The captain screams his last words into the radio: “We’re going in!”

Is Kate thinking, I’m not supposed to be here—it’s not my time?

Near the confluence of the deep blue Little Colorado and the muddy Colorado stands Chuar Butte, a 3,700-foot-high pedestal of rock. The DC-7 hurtles toward the cliffs of red-hued limestone, striking with such force that about half of the wreckage scatters over the plateau. During the following week army helicopter rescue crews will brave high winds and treacherous conditions to get to the remote crash site. They find only small pieces of the DC-7. Nothing recognizable has survived.

 

My Christmases are different than before.

Sure, I buy presents for my wife and children, but I don’t really care about receiving anything in return. I already have something that can’t be shrink-wrapped or put on sale. It’s that grace my dad was talking about. Grace—a funny word, not easy to define out of context. For me, it’s the smell of coffee brewing. It’s swimming in the icy waters of Willoughby Lake. It’s swallowing the moon and watching the light shoot out from my fingertips. It’s a passionate kiss I never want to end, that perfect moment in Beethoven’s Ninth when the soloists are all by themselves, soaring. It’s watching my children sleep.

I was raised a Unitarian. You’ve probably heard the joke: What do you get when you cross a Jehovah’s Witness with a Unitarian? Answer: Someone who knocks on your door for no particular reason. I tend to think that there are rational explanations for things that happen in nature. And that whatever science doesn’t explain now, it probably will in the future.

Kate was, I believe, the Accidental Guardian.

Still, it is not a huge leap of my imagination to think that something happened that day back in June of 1956. Amid the chaos, the Grand Canyon echoed with terrible sounds, from the rumble of thunder to the wail of bending metal, to the final horrific boom of exploding fuel. And yet, above all these sounds, simple and clear, there was the ringing of a solitary bell.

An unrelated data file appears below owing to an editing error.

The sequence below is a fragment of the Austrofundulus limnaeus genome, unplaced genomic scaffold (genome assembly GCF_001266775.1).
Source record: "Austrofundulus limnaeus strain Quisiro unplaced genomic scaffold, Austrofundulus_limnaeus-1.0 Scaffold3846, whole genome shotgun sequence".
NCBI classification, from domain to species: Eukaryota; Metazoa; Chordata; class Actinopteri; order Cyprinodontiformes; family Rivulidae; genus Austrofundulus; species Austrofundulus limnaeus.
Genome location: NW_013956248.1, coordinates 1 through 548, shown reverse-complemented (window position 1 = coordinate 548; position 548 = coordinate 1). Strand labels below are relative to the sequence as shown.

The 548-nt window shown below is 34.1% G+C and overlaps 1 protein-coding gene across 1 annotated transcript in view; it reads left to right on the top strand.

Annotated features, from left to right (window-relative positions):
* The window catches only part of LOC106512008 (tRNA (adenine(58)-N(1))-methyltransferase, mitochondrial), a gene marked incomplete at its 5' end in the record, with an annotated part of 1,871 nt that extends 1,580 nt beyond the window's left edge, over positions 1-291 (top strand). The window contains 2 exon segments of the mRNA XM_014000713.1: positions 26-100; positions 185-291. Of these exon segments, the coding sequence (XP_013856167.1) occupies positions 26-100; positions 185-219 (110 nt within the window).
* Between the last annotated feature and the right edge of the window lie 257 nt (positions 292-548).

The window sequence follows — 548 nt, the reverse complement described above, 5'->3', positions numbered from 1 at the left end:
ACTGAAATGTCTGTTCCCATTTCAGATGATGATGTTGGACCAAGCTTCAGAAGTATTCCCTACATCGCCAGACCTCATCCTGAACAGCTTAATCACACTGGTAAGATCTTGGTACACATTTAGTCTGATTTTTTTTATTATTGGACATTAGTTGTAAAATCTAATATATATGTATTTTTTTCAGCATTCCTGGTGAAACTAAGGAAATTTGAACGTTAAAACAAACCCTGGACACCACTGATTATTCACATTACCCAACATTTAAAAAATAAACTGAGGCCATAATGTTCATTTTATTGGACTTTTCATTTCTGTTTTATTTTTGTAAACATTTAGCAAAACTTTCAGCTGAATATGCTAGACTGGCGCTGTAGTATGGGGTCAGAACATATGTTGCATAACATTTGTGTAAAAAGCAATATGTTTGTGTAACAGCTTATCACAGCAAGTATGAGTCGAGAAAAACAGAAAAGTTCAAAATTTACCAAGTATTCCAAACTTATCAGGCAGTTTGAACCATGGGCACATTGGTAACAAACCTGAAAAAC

My dad—always the engineer—has a more grounded view. After we had trudged down the mountain he turned and smiled at John and me. He said, “And the moral of the story is: If someone asks you for a favor, do it.”

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The Babysitters

For us grandparents, babysitting sick grandchildren is just part of the drill. But could we withstand the dreaded norovirus and puke tsunami? My daughter Abigail and son-in-law Ryan had been…

For us grandparents, babysitting sick grandchildren is just part of the drill. But could we withstand the dreaded norovirus and puke tsunami?

My daughter Abigail and son-in-law Ryan had been having a tough time of it. Grandson Henry—now a long and lanky five-year-old—had come down with a bad stomach bug – the dreaded norovirus. So bad he’d been vomiting non-stop to the point where dehydration gave him double vision.

Abigail was deeply tired and stressed out caring for poor sick Henry while our youngest grandson, Charlie, still demanded attention (as three-year-olds do).

Abigail brought Henry to the emergency room where he needed to be attached to an IV to get rehydrated.

Her stress permeated anguished texts that described how she and several nurses had to hold Henry down as he thrashed and howled when they put in his IV. Henry had screamed, “Help me!” and all Abigail could do was keep holding him down for his own good.

“It’s so hard,” we texted back, “we know.”